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and private holdings. By the time all American properties had been seized, the total amount had come to some $2 billion, according to the Foreign Claims Settlement Commission and the Department of Commerce, which have carefully studied all of the claims filed by U.S. citizens and corporations. Relations with the United States became increasingly strained and, on January 3, 1961, diplomatic relations were formally severed.

Three months later the United States supported an ill-conceived invasion of Cuba by refugee groups. The Bay of Pigs invasion was an unbelievable military disaster and, in aiding this ill-fated undertaking, the United States was guilty of indirect intervention and of violating article 15 of the OAS Charter.

In January 1962, the Western Hemisphere foreign ministers, meeting at Punta del Este, Uruguay, adopted a strong anticommunist declaration and, by the required two-thirds vote, excluded Cuba from the Organization of American States. This represented another attempt to isolate the Cuban Government from the inter-American system with a view toward bringing the Castro regime to its knees.

Following the Cuban missile crisis of October 1964, President Kennedy proclaimed a blockade against the shipment of all offensive weapons to Cuba, a move which was actively supported by most of the Latin American states. The final major effort to fatally cripple the Castro government was taken by the OAS foreign ministers meeting in Washington during July 1964. At this gathering Cuba was declared guilty of aggression against Venezuela and the foreign ministers, by a 15-to-4 vote, recommended the severance of all diplomatic relations and the suspension of trade and sea transportation. Thus, by the end of 1964 all of the Western Hemisphere republics, with the exception of Mexico, had taken steps to economically and politically isolate Castro's Cuba.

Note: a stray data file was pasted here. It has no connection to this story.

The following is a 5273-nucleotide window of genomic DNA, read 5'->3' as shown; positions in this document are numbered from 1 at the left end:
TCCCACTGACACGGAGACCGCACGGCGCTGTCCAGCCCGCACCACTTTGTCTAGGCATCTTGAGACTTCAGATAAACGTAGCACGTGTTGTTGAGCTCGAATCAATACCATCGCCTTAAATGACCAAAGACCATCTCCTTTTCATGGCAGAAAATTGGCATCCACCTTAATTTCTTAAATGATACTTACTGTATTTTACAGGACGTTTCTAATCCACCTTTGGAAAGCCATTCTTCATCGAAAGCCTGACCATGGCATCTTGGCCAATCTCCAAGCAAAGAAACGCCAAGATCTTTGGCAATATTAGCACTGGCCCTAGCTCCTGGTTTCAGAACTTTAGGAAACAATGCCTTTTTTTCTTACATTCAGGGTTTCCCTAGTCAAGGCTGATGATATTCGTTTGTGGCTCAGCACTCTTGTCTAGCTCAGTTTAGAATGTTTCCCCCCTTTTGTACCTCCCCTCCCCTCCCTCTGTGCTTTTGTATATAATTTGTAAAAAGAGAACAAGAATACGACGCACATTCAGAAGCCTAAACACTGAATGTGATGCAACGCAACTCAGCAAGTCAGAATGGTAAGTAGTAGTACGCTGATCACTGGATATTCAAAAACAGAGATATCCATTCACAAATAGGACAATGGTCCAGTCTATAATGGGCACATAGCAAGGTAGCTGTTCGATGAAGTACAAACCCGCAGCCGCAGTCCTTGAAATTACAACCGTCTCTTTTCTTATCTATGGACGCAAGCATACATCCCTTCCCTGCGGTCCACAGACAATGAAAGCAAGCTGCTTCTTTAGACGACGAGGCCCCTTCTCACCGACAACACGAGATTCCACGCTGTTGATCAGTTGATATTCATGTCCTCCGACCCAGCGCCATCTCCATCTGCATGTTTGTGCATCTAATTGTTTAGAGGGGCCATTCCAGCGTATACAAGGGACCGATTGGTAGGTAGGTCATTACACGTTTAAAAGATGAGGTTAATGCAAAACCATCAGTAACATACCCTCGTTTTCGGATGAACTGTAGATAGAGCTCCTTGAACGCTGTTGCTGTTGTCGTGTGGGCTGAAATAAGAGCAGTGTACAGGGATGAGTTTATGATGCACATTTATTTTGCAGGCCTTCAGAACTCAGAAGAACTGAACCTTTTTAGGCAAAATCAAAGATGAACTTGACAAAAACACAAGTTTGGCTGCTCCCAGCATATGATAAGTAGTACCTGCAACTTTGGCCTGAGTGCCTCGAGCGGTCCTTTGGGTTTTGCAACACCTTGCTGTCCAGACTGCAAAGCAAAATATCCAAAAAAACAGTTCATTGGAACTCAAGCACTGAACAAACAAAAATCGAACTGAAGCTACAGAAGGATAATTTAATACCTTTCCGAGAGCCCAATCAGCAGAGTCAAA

In addition to action taken in concert with our Latin neighbors, the United States also took a number of legislative and executive steps on its own to destabilize the Cuban economy and thereby bring about Castro's fall. Included in these measures were an embargo on all trade with Cuba; the virtual prohibition of all financial and commercial transactions with Cuba; and the suspension of Cuba's mostfavored-nation and preferential tariff status. The July 29, 1975, San José decision, to permit each of the member nations of the OAS to resume relations with Cuba notwithstanding, these restrictions remain in effect.

The embargo against Cuba was originally conceived as a way of undermining the economic viability and political durability of the Castro regime. Thirteen years after it was initially imposed, however, it seems safe to say that, from both an economic and political point of view, the desired effects have not been achieved.

The failure of the embargo to economically undermine the Castro government can be seen in the fact that there has been a significant rise in Cuba's GNP during the era of the embargo, from $2.7 billion in 1961 to an estimated $6.1 billion in 1974. In the period since the beginning of the revolution, Cuba's output of goods and services has tripled to an annual rate of almost $1,000 per capita, approaching that of Venezuela. In addition, Cuba's foreign trade also rose by 60 percent, from 1.733 billion pesos (1 peso equals $1.21) in 1964 to 2.541 billion pesos in 1973.